Tweedy was not elevated into the celebrity pantheon unscathed. In January 2003 an altercation in a Guildford nightclub lavatory led to the singer being charged with racially aggravated assault – after allegedly referring to the attendant as a "jigaboo" – and assault occasioning actual bodily harm. The jury found her guilty of assault, but cleared her of any racist charges. Accordingly, she was sentenced to 120 hours' community service (largely sanding benches and caring for the elderly), and ordered to pay various costs.
The cost to her reputation was more significant. The judge described her actions as "an unpleasant piece of drunken violence", noting that its perpetrator had shown "no remorse whatsoever". While Ulrika Jonsson rechristened the band "Girls A Lout," labelling Tweedy "an arrogant bully"; a charge not best countered by Cole's reaction that Jonsson needed "to watch out if she ever bumps into me or the girls".
Marriage – first as fairy tale and then as self-sacrifice – proved her redemption. Then Arsenal player Ashley Cole first wooed his inamorata with the words "Hey, Hot Lips! Nice bum" issued from a car window. However, after guidance from a psychic, Tweedy was persuaded to give the boy a chance. They married at Wrotham Park in Hertfordshire in July 2006. The bride sported Cavalli, boasted her bandmates as bridesmaids, and flaunted the requisite bridal tattoo, "Mrs C", on the back of her neck.
Despite a growing preoccupation with the wives and girlfriends of footballers – newly celebrated as WAGs – Mrs C was keen to differentiate herself, not least by being in possession of a day job. Similarly, she eschewed a prenuptial agreement, maintaining that her marriage was "a work in progress".
Our heroine was poignantly unaware of the extent to which this would prove the case. In early 2008, she was forced to exemplify the modern moral that those whom the gods wish to destroy they first marry to chefs/members of the Rolling Stones/ footballers. For the newlywed sportsman was not only reported to have his way with a clutch of fans, but became immortalised for a positively Roman technique involving penetration/vomiting/yet more penetration. His wife reacted with the obligatory weight loss, girl bonding, and a paparazzi-friendly game of hide-and-seek with her marital band.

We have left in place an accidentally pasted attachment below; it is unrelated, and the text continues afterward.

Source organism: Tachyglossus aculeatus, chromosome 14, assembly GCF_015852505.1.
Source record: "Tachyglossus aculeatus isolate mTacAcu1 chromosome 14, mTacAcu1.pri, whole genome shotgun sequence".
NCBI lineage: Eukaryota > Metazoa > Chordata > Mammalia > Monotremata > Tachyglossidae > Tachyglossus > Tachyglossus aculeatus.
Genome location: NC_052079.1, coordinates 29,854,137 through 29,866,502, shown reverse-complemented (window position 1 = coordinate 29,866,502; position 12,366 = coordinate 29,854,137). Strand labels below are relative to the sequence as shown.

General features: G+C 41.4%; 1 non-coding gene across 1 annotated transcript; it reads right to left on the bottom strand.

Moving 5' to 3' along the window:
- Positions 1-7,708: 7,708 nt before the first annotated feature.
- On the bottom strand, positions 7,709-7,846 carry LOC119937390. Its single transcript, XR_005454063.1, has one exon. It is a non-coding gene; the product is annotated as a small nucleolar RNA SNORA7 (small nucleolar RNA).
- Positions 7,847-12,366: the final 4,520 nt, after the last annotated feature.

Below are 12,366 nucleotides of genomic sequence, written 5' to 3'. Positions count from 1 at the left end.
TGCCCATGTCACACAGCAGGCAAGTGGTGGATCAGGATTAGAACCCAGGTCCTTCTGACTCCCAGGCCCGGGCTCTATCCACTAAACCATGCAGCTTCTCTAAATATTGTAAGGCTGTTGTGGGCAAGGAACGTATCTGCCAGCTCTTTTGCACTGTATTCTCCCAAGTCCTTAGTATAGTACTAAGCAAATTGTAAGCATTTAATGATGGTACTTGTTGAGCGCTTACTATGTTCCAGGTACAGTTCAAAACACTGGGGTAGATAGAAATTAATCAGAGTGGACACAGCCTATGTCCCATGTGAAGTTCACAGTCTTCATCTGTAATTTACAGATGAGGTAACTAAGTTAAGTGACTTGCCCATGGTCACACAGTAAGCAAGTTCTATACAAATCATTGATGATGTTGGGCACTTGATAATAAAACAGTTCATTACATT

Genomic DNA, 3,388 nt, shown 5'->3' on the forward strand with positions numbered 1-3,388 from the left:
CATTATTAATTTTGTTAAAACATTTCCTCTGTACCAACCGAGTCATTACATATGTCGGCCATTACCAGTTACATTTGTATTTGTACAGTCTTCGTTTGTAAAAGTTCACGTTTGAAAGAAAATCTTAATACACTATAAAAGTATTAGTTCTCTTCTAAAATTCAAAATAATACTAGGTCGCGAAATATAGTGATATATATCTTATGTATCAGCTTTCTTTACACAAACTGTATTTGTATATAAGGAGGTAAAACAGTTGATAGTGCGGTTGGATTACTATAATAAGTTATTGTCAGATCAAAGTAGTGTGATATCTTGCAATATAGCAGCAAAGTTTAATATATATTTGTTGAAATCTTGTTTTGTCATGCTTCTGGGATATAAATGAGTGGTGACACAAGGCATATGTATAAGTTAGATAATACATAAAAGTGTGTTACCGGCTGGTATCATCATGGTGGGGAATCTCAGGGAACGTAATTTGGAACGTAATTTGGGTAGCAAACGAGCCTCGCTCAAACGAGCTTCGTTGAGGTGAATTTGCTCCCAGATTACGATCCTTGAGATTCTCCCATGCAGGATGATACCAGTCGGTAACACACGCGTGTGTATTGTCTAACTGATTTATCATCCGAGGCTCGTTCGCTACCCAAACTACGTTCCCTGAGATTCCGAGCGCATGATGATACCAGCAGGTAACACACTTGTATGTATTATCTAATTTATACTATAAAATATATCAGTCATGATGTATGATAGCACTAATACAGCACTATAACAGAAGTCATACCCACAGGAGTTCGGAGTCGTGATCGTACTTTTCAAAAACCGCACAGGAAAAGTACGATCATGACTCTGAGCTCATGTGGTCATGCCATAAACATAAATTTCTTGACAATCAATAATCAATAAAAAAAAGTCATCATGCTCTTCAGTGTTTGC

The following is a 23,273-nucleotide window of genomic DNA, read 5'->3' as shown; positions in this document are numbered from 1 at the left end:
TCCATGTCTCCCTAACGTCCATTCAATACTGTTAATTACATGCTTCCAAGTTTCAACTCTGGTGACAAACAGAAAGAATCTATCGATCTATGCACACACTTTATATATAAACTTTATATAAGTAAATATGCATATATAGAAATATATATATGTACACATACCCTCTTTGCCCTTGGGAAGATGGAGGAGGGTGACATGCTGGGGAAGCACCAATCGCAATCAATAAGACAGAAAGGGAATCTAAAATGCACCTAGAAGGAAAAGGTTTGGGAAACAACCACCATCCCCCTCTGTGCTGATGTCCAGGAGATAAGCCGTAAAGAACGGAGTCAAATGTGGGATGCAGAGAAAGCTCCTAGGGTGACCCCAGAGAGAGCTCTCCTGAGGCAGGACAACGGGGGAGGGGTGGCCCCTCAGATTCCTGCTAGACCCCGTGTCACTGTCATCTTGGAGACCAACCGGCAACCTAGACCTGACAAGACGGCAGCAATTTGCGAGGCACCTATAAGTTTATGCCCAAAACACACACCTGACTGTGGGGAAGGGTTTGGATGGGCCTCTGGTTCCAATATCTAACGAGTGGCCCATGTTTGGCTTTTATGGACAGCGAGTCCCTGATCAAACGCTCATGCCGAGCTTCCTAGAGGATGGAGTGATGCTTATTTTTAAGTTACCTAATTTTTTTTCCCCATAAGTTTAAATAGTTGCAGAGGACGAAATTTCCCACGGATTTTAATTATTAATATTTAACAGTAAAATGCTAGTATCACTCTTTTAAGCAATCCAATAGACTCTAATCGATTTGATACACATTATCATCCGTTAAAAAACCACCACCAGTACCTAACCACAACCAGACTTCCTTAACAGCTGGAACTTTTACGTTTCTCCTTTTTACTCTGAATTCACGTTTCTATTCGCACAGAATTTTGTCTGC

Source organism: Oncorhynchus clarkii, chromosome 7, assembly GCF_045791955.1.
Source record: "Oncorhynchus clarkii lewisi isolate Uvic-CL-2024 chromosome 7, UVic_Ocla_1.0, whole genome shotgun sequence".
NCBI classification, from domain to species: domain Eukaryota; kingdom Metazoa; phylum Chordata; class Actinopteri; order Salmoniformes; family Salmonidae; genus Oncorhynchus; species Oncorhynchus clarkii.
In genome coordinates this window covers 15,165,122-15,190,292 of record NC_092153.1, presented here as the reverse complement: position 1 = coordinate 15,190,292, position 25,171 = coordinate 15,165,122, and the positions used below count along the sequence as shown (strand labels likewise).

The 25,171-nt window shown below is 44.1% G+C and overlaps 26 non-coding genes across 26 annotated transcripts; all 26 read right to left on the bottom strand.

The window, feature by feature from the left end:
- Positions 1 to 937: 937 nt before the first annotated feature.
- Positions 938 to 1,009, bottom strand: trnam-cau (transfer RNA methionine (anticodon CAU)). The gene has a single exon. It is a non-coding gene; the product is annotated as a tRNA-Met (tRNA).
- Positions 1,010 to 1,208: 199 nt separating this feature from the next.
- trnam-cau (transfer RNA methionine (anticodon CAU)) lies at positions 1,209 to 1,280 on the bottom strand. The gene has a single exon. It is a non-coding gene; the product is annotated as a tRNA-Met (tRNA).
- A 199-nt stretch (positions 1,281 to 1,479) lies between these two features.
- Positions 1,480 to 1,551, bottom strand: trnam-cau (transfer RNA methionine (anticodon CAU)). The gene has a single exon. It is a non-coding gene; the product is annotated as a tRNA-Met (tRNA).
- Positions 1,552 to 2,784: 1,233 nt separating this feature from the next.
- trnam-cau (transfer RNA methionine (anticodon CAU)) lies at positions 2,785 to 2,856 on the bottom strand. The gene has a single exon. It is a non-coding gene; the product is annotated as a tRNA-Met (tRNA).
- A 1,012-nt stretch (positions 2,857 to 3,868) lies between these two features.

And, yet, as for Diana, from adversity sprang strength; or, at least, a still more commercially viable persona. Where her husband's alleged infidelity trampled Cheryl's dreams in the ashes, so, phoenix-like, she would rise from said ashes to champion the dreams of others. If Sharon Osbourne was a difficult act to follow, then Cole's monopolisation of The X Factor yields no sign of it. Where Osbourne manifested mere maternal clucking, so Cole raises the game to the full Madonna della Misericordia routine.
No, she will not judge Nikk Mager, her former Popstars rival. Instead, she will smile wetly upon chirpy widower Daniel Evans, and cradle motherless teenager Amy Connelly to her bosom. And when the white-robed contestants warbled "Heroes" to a studio of variously abled veterans, it was Cheryl, head cocked, tears already forming, who gave them benediction.
A life in brief
Born: Cheryl Ann Tweedy, 30 June 1983, one of five children.
Family: Married footballer Ashley Cole in July 2006. The couple live in Oxshott, Surrey.
Early life: Raised in Heaton, a suburb of Newcastle-upon-Tyne. She displayed an early interest in singing and dancing, joining the Royal Ballet's prestigious summer school aged nine. Appeared in a number of TV commercials and won several modelling competitions, including Best Looking Girl of Newcastle.
Career: Auditioned for Popstars: The Rivals in 2002, which led to her selection as the first member of Girls Aloud. In the same year the group achieved their first major commercial success with the single "Sound of the Underground". A debut album of the same name was released in 2003, entering the charts at No 2. Also in 2003, Cole was found guilty of assault occasioning actual bodily harm, after an altercation with a nightclub lavatory attendant. As part of Girls Aloud and as a featuring artist, Cole has had 20 UK top 10 singles. This year, looking to expand her portfolio, she became a judge on the reality TV show The X Factor.
She says: "There's something about celebrities having a perfect life. People need to relax and realise we're human too."
They say: "She brings a breath of fresh, young air to the show and isn't afraid to voice her opinions, even with Simon." Dannii Minogue, fellow X Factor judgeReuse content